Globalization of Quantitative Policing: Between Management and Statactivism

Posted: 7 Sep 2018

See all articles by Emmanuel Didier

Emmanuel Didier

Ecole des Hautes Etudes en Sciences Sociales (EHESS)

Date Written: July 2018

Abstract

Information policing seems to be pervading public security police all around the world. This review asks whether this appellation describes a homogeneous set of phenomena. Compstat was the first program to massively computerize policing. The literature reviewed here follows its fate in the United States and, on a global scale, in France, where the program was imported. The review successively discusses the perspective of managers who were favorable to the program and that of “statactivists,” activists who use statistics, who were opposed to it. Despite the many differences intervened during the importation process, especially in the balance of expertise and publicity, some points seem to be common to both contexts, such as the building of a computer infrastructure, a specific use of the data, and the constructive tensions between the police institution and its critics.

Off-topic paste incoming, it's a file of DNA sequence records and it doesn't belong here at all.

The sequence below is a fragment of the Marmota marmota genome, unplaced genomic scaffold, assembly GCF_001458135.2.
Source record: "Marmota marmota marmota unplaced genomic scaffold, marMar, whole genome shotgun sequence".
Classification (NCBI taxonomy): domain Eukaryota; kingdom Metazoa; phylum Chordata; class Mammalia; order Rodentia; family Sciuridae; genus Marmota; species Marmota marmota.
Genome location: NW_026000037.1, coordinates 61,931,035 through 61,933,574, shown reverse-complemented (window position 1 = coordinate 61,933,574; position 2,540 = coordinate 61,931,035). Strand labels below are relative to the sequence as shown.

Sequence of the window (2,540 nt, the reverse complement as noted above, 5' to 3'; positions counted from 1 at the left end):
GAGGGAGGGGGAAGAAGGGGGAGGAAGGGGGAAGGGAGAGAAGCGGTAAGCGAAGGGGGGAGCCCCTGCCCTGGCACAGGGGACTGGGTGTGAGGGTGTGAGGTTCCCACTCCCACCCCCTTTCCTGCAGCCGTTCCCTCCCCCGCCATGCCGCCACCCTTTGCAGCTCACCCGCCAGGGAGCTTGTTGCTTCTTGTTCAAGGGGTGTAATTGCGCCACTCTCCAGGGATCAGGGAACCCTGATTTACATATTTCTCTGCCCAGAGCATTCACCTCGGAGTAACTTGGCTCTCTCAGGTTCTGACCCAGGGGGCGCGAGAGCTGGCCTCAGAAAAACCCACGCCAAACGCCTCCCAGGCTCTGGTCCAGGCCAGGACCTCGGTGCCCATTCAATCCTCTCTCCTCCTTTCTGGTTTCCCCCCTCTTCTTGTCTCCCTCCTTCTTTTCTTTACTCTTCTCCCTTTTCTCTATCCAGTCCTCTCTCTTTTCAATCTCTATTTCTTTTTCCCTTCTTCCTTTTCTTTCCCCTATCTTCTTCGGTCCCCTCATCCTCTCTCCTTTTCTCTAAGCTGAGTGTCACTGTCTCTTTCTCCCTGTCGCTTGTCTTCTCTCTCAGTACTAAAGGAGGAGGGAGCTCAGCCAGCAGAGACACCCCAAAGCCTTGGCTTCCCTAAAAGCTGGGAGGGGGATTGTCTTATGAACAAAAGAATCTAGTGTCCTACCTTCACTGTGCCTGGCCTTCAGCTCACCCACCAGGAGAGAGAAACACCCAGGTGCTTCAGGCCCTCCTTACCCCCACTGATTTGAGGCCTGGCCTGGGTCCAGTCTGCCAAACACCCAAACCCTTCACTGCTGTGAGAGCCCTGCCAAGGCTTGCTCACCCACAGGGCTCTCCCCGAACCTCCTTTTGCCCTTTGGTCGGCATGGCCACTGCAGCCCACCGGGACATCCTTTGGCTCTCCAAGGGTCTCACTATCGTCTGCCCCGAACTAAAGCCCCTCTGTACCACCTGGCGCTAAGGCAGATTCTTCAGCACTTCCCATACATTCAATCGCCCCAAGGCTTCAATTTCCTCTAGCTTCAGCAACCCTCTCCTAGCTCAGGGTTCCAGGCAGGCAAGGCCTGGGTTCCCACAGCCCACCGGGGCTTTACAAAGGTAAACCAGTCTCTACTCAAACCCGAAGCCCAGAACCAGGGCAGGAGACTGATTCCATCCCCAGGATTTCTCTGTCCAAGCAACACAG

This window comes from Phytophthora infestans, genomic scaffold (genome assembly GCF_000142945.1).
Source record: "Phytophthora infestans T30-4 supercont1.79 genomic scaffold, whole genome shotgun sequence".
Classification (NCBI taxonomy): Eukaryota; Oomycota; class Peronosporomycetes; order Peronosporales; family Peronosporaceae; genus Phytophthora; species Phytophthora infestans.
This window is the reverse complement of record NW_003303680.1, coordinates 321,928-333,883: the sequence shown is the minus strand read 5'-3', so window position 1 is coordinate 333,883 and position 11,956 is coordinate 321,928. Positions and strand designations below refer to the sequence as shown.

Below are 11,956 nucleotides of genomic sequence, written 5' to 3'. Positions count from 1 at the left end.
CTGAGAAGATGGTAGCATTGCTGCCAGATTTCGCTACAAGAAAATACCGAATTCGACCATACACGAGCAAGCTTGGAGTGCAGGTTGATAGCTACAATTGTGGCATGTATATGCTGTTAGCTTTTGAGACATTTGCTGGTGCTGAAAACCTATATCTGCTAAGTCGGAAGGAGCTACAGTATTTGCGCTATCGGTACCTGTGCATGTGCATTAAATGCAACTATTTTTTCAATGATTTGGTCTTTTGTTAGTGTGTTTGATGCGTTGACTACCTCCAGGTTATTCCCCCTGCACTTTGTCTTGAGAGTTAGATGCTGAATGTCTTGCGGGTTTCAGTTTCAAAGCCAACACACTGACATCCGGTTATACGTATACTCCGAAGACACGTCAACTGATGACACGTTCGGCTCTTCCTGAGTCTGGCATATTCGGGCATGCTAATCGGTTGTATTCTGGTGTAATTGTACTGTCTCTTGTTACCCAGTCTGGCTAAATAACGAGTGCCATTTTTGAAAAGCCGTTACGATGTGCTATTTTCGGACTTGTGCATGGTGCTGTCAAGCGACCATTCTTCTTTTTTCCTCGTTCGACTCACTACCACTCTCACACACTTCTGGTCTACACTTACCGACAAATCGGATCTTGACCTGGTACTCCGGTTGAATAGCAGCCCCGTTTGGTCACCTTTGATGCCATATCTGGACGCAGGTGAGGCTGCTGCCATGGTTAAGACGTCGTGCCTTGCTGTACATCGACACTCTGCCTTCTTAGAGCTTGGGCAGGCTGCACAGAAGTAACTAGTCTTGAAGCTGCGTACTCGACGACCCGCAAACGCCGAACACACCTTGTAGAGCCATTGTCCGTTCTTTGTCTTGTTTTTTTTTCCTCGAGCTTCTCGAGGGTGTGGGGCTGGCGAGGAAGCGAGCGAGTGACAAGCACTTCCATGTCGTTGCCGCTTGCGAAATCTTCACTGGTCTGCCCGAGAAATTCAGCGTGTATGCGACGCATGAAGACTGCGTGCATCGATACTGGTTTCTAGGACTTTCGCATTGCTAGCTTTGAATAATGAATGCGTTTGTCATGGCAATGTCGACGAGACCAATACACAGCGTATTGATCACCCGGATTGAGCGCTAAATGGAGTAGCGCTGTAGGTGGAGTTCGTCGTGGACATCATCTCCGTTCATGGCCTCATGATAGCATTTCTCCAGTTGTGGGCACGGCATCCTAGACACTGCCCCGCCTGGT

Suggested Citation

Didier, Emmanuel, Globalization of Quantitative Policing: Between Management and Statactivism (July 2018). Annual Review of Sociology, Vol. 44, pp. 515-534, 2018. Available at SSRN: https://ssrn.com/abstract=3245737 or http://dx.doi.org/10.1146/annurev-soc-060116-053308

Emmanuel Didier (Contact Author)

Ecole des Hautes Etudes en Sciences Sociales (EHESS) ( email )

54, boulevard Raspail
Paris, 75006
France

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